You should also wow them with any specialist industry knowledge you have, such as any recruitment trends, or new employment regulation that applies to their business.
4. Work on reducing your email response time.
Everyone is impressed by prompt response, and everyone is frustrated by a slow one- mainly when a job hangs in the balance! Learn better skills to get to ‘inbox zero’, whereby your email is under your control.
5. Set one customer service task as one of your MITs.
MIT’s, for the uninitiated, are Most Important Tasks, the critical tasks that you must get done in each day in order to be a productive recruiter. The unfortunate thing is, that customer service often ‘falls off’ this list, as it is often discretionary effort. But as we’ve discussed, it is this discretionary effort that sets you above the other recruiters—ones who are just attacking the crucial day-to-day tasks. So make sure you include at least one significant customer service action in your MIT list for each day.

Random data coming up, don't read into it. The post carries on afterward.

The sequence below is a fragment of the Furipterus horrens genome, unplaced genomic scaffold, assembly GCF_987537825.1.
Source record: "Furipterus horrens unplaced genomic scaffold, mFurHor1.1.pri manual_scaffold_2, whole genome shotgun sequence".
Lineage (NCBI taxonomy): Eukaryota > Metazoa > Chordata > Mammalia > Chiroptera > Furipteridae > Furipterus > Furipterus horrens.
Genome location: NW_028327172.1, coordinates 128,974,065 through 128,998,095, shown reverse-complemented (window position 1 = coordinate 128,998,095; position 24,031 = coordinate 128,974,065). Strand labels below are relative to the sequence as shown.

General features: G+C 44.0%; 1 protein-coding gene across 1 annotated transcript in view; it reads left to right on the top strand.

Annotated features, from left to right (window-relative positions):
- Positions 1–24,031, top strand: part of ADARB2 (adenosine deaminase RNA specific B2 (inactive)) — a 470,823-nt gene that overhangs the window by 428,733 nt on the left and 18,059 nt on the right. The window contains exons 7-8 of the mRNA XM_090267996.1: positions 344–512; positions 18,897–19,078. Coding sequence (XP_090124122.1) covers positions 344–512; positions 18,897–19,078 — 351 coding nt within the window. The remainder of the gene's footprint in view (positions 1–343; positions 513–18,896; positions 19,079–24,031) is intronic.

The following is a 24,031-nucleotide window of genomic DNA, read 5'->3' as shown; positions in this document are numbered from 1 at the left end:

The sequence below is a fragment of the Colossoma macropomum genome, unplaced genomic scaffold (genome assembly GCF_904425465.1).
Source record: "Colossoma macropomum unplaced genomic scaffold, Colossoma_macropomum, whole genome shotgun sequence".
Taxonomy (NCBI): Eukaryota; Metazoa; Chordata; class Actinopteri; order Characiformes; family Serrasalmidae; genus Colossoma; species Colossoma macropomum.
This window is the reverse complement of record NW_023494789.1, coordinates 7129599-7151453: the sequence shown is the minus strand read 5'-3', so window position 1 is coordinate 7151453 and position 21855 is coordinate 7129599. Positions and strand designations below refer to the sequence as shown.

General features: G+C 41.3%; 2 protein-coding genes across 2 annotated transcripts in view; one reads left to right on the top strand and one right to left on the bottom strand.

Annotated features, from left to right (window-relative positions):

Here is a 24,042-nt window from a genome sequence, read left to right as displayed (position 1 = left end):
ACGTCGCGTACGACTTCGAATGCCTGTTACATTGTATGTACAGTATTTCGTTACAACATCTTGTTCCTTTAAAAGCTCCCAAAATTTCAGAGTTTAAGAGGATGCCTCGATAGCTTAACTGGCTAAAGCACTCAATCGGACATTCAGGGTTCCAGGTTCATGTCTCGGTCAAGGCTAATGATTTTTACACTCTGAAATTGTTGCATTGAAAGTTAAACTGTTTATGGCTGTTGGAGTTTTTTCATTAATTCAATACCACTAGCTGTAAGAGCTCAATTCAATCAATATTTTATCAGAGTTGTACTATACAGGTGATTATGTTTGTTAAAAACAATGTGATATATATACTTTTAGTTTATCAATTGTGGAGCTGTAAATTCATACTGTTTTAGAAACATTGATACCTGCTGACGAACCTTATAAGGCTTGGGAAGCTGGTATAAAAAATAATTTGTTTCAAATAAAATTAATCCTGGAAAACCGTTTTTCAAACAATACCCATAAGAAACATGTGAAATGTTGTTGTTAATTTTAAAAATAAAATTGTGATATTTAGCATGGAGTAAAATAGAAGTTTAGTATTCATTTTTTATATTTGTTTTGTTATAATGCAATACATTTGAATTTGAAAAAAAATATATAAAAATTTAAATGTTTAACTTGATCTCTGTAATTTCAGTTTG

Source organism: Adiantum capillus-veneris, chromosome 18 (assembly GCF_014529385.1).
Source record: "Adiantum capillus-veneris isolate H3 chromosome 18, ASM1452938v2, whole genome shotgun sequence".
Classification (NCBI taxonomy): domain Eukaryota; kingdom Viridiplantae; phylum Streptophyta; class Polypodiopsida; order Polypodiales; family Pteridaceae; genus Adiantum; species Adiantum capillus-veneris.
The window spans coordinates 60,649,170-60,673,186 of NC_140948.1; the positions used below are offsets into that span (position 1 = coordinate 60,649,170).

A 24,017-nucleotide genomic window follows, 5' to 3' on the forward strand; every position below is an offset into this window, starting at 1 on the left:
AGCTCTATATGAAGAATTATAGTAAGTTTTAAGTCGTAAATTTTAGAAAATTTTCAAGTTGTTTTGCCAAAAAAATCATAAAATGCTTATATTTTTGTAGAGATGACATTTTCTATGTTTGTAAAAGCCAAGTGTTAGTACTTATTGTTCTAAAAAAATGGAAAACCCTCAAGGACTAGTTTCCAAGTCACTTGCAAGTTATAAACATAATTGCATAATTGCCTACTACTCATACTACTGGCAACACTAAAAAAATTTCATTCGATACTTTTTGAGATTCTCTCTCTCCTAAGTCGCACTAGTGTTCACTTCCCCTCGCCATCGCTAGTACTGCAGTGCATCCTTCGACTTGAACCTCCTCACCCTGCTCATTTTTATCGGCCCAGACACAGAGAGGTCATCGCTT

There are so many ways to build client and candidate loyalty. We know it’s a lot to ask of busy recruiters, but the unfortunate truth is that you’ll be a lot less busy if you lose your biggest client or top candidate to that other recruiter that’s sniffing around!
And your job will genuinely be more satisfying (and more profitable) when you provide better customer service.
Until next time,